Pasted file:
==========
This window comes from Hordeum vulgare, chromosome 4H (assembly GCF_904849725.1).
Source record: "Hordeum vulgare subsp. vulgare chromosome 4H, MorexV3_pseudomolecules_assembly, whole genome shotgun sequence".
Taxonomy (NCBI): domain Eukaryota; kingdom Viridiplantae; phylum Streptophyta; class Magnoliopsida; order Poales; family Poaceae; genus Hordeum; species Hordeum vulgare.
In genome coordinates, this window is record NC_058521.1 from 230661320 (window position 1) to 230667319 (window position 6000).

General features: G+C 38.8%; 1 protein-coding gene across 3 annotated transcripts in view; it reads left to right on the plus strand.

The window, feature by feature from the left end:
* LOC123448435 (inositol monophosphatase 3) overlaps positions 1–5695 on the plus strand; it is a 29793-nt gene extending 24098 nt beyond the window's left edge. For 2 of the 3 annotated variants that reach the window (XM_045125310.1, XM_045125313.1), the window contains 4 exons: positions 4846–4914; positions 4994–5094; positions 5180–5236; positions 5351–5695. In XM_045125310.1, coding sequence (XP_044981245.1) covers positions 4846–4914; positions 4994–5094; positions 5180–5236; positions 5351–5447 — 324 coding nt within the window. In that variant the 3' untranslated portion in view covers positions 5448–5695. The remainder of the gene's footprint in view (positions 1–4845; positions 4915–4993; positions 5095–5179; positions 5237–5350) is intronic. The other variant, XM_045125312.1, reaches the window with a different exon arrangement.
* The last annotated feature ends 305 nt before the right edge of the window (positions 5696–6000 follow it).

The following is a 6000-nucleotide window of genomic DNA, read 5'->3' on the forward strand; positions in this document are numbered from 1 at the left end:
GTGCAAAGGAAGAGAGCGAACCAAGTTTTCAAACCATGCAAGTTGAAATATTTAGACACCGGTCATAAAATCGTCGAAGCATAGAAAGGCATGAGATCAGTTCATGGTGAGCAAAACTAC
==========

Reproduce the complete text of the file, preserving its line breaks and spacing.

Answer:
This window comes from Hordeum vulgare, chromosome 4H (assembly GCF_904849725.1).
Source record: "Hordeum vulgare subsp. vulgare chromosome 4H, MorexV3_pseudomolecules_assembly, whole genome shotgun sequence".
Taxonomy (NCBI): domain Eukaryota; kingdom Viridiplantae; phylum Streptophyta; class Magnoliopsida; order Poales; family Poaceae; genus Hordeum; species Hordeum vulgare.
In genome coordinates, this window is record NC_058521.1 from 230661320 (window position 1) to 230667319 (window position 6000).

General features: G+C 38.8%; 1 protein-coding gene across 3 annotated transcripts in view; it reads left to right on the plus strand.

The window, feature by feature from the left end:
* LOC123448435 (inositol monophosphatase 3) overlaps positions 1–5695 on the plus strand; it is a 29793-nt gene extending 24098 nt beyond the window's left edge. For 2 of the 3 annotated variants that reach the window (XM_045125310.1, XM_045125313.1), the window contains 4 exons: positions 4846–4914; positions 4994–5094; positions 5180–5236; positions 5351–5695. In XM_045125310.1, coding sequence (XP_044981245.1) covers positions 4846–4914; positions 4994–5094; positions 5180–5236; positions 5351–5447 — 324 coding nt within the window. In that variant the 3' untranslated portion in view covers positions 5448–5695. The remainder of the gene's footprint in view (positions 1–4845; positions 4915–4993; positions 5095–5179; positions 5237–5350) is intronic. The other variant, XM_045125312.1, reaches the window with a different exon arrangement.
* The last annotated feature ends 305 nt before the right edge of the window (positions 5696–6000 follow it).

The following is a 6000-nucleotide window of genomic DNA, read 5'->3' on the forward strand; positions in this document are numbered from 1 at the left end:
GTGCAAAGGAAGAGAGCGAACCAAGTTTTCAAACCATGCAAGTTGAAATATTTAGACACCGGTCATAAAATCGTCGAAGCATAGAAAGGCATGAGATCAGTTCATGGTGAGCAAAACTAC